This page shows railroadiana items of unusual interest. These images
were sent in by collectors for others to enjoy; the items are not
for sale. As images are replaced on the "front page" of
the website, they will be archived here. See links to other pages
of Featured Items at the bottom of the page. A special thanks
to those who have sent in images.
| China. Of
the many china patterns used in railroad dining car service, the
Union Pacific Railroad's "Historical" pattern was one of
the most elegant and ornate. The pattern features Union Pacific's "Overland
Shield" logo and various scenes depicting the early American
West and the coming of the transcontinental railroad. It was first
used in April, 1927 on the Overland Limited and shortly thereafter
on the Los Angeles Limited. Images by permission; click on images
for larger versions.
Uniform. At one time railroads sponsored bands, sports
teams, and other organizational activities for employees. The item
shown here is a reminder of that era -- a beautiful, dark green
band jacket from the Lehigh Valley Railroad Sayre, PA shops band.
There were 19 of these uniforms produced for the band to wear for
the dedication of the shops in 1904. The band stayed in service
until about 1928. The jacket has "LVRR" embroidered on
each side of the collar in gold threading. Images courtesy of Greg
Deibler; click on images for larger versions.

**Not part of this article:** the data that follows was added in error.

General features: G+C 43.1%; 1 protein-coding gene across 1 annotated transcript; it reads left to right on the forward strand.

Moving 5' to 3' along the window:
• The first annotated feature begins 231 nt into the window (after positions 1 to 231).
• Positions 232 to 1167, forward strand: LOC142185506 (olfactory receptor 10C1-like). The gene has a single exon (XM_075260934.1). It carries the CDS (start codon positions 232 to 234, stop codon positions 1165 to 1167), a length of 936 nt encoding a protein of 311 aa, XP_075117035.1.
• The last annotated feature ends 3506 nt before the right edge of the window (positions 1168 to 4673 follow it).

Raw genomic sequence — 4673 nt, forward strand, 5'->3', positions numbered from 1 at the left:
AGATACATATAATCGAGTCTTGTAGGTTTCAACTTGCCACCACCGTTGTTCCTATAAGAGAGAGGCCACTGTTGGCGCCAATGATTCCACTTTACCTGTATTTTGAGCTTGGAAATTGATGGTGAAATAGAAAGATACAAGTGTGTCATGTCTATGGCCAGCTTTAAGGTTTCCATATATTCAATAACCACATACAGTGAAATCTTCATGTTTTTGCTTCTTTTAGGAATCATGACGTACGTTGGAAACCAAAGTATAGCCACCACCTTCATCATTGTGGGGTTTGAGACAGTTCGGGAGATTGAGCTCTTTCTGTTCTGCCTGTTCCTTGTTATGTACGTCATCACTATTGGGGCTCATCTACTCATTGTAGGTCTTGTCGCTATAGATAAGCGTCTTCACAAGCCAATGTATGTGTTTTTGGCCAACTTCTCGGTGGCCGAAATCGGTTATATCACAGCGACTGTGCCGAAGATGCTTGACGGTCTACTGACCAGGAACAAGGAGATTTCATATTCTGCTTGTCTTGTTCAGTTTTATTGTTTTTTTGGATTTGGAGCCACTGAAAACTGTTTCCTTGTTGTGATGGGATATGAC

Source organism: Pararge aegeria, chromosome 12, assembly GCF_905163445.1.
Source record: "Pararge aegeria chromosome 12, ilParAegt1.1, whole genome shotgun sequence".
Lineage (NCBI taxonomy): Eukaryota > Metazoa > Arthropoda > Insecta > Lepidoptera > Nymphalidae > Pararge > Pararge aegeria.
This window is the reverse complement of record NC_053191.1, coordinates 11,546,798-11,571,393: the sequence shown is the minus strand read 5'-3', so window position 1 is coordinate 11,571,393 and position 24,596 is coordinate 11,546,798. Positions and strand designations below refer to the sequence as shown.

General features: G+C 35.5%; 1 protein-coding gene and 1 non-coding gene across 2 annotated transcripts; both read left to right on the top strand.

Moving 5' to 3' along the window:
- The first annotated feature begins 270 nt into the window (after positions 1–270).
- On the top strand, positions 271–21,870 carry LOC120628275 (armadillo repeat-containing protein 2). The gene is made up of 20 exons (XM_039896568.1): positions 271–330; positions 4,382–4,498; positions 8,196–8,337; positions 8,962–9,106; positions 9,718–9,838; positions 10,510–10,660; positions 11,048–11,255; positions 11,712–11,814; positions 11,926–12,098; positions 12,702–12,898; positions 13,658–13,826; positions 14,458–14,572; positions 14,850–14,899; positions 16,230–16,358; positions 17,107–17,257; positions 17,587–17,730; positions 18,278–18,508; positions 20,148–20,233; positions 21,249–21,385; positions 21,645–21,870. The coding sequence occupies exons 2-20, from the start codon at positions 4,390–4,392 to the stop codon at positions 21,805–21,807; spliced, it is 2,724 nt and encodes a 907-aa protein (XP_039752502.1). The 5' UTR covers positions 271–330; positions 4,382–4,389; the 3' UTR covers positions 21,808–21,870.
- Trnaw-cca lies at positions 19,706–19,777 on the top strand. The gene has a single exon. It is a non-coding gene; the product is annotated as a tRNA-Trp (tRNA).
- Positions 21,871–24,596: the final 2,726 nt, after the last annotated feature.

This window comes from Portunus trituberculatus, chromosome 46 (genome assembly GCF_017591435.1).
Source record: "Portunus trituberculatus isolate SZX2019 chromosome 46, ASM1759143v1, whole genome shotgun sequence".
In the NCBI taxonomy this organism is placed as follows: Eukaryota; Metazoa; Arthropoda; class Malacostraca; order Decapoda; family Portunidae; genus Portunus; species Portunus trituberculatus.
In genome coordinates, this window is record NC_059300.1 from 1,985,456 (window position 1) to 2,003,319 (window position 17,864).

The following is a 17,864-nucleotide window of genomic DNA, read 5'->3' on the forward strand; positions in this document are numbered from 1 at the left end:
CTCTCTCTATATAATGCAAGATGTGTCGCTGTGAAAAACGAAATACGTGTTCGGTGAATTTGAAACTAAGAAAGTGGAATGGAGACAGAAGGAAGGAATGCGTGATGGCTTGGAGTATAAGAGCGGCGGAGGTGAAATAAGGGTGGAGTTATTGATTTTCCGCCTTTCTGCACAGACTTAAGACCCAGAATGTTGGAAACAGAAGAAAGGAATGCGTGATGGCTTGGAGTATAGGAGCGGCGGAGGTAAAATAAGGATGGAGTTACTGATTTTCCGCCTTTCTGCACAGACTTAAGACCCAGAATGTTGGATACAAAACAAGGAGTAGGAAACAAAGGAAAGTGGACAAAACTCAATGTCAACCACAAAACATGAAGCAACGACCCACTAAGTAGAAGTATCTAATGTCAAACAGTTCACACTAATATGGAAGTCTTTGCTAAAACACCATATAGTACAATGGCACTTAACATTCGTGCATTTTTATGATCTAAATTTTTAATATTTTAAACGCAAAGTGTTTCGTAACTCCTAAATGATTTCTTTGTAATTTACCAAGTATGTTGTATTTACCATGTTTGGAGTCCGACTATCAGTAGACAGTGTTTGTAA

the early days of railroad operations, safety and efficiency became
possible only with the development of accurate timekeeping. While
the railroad watch was the basic tool for keeping schedules, the
depot clock was also an important means of keeping time, particularly
for the traveling public. Depot clocks ranged from humble "school
house" clocks in country stations to large, ornate wall clocks
in metropolitan stations and offices of railroad officials. Some
were marked for a railroad; others were not. The example shown at
right is a Seth Thomas #2 marked for the Santa Fe Railway. Today,
clocks like this are much in demand, but collectors should be aware
that many standard wall clocks have been "doctored" with
new labels to look like railroad clocks. Image courtesy of Bill and
Sue Knous; click on image for larger version.
lamps fueled by kerosene or lamp oil were once a common sight in
railroad yards across the country. By the late 1960's or so, most
had been phased out in favor of reflectors which did not require
maintenance or refueling. The colorful example shown at right is
from a small railroad -- the Akron, Canton & Youngstown -- and
has red and yellow "targets" for signal indication during
the daytime. It was seen at the Columbus, Ohio 2004 Railroadiana
Show. Photo by Rob Hoffer. Click on the image for a larger version.
Can. Railroads once did a brisk business in transporting
milk from rural producers to urban markets. Some of this business
was handled with dedicated rolling stock, but some of it was handled
with milk cans delivered by farmers to the nearby station to be
picked up by the daily local. These milk cans can still be found
with tags on them identifying the railroad and other pertinent
ownership information. The can at right has a brass tag instructing "when
empty, return to Mrs. V.B. Burdick, Hilliards, PA , B&LE" The
latter initials refers to the Bessemer & Lake Erie Railroad.